Helping a Kid Who’s Not Your Own

Suspect a Teen You Know Is Using?

Why Should I Care?

What Should I Do?

Should I Talk With the Parents

Here are a couple of examples:

Scenario 1: You are a volunteer mentor or guidance counsellor and one of your students confides to you that she is “experimenting” with marijuana. What do you do?

Answer: Teenagers need safe place to come and talk if they are curious about drugs/alcohol and if they are experimenting. Generally, youth cover up their drug use and might talk about all the other problems, and using drugs as the solution. Look for observable facts about their drug use and discuss the issue with the student, then share those facts with the parents.

Scenario 2: You are the coach for a teenage hockey team and you are told by one of the team members that a teammate is drinking pretty heavily or using marijuana or both. Other than a few unexplained absences and a recently lousy attitude, there are no obvious signs to you.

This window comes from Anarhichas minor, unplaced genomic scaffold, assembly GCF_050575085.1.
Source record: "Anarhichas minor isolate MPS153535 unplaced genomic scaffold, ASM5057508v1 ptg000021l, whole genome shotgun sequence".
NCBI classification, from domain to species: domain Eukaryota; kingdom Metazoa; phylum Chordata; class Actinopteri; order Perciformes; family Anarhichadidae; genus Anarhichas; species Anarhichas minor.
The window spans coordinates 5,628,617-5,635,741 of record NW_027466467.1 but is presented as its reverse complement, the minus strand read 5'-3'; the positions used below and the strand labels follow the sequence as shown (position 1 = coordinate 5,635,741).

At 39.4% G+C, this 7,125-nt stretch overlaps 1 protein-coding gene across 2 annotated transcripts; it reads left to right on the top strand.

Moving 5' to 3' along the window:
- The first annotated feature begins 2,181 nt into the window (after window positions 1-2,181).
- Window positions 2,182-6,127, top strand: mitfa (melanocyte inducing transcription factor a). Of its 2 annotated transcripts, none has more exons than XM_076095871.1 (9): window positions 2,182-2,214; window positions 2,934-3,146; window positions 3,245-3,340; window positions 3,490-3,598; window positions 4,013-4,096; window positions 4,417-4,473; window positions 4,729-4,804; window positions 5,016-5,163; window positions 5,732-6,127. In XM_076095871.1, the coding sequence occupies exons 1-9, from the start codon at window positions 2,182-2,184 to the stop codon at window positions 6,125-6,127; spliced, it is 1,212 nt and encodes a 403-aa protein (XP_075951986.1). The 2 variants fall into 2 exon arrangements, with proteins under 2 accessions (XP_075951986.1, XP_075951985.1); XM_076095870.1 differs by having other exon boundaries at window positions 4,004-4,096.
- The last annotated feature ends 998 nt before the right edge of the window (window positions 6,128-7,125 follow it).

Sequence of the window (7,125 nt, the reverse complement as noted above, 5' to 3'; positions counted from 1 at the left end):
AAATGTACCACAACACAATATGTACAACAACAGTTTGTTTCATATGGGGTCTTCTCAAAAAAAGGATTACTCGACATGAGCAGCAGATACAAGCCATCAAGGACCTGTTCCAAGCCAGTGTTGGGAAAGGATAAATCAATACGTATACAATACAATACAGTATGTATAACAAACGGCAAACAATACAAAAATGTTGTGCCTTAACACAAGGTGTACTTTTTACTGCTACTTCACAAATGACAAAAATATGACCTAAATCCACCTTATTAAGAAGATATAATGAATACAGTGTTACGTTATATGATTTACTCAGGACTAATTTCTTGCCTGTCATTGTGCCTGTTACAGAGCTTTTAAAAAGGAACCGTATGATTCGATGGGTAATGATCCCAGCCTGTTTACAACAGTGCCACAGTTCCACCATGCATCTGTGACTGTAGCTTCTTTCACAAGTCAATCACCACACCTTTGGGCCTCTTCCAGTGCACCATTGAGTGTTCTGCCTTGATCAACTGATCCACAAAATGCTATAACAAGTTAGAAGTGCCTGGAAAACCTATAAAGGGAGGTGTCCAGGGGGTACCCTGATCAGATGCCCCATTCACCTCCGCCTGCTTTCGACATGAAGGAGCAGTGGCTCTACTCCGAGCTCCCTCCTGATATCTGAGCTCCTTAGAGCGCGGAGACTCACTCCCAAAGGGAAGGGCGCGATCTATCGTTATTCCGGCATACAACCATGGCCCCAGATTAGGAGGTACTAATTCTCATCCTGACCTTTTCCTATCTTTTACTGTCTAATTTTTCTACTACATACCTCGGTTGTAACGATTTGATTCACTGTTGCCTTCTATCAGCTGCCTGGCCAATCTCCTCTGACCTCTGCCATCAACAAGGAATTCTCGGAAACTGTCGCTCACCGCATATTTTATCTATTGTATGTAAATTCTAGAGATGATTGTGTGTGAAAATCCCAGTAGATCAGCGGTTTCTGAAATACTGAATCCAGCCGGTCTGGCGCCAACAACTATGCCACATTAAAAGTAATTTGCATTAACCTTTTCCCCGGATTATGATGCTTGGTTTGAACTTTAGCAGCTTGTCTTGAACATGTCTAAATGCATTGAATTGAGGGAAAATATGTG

Answer: All adults are legally required to share information about children/youth if they are in danger. You can always tell your students, “There are 3 secrets I can't keep...
1. If someone is harming you, I am legally required to call Child and Family Services
2. If you are going to harm someone, I am legally required to tell the person or call the police, etc.
3. If you are harming yourself, I am legally required to tell your parents, guardian, Child and Family Services, etc.
Abuse of alcohol and drugs is technically self-harm if the student is using dangerously.  A guidance counsellor or teacher or volunteer coach must use their professional judgement - if they see the sign/symptoms of chemical dependency in a student escalate, the adult is required to share.

The power of a non-parent role model should not be underestimated. You can be a powerful positive influence for kids.

Drugs in Pocket